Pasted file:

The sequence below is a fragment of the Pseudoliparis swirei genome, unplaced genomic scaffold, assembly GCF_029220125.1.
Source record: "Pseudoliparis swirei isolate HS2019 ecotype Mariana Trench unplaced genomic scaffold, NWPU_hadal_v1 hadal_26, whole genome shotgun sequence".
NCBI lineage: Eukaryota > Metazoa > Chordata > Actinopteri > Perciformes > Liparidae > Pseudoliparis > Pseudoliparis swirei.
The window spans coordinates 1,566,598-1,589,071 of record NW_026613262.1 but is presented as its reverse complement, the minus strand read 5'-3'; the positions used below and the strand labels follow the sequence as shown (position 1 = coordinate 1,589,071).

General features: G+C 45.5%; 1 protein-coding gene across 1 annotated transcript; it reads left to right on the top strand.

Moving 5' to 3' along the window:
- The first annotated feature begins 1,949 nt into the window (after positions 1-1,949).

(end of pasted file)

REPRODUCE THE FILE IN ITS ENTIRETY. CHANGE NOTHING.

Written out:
The sequence below is a fragment of the Pseudoliparis swirei genome, unplaced genomic scaffold, assembly GCF_029220125.1.
Source record: "Pseudoliparis swirei isolate HS2019 ecotype Mariana Trench unplaced genomic scaffold, NWPU_hadal_v1 hadal_26, whole genome shotgun sequence".
NCBI lineage: Eukaryota > Metazoa > Chordata > Actinopteri > Perciformes > Liparidae > Pseudoliparis > Pseudoliparis swirei.
The window spans coordinates 1,566,598-1,589,071 of record NW_026613262.1 but is presented as its reverse complement, the minus strand read 5'-3'; the positions used below and the strand labels follow the sequence as shown (position 1 = coordinate 1,589,071).

General features: G+C 45.5%; 1 protein-coding gene across 1 annotated transcript; it reads left to right on the top strand.

Moving 5' to 3' along the window:
- The first annotated feature begins 1,949 nt into the window (after positions 1-1,949).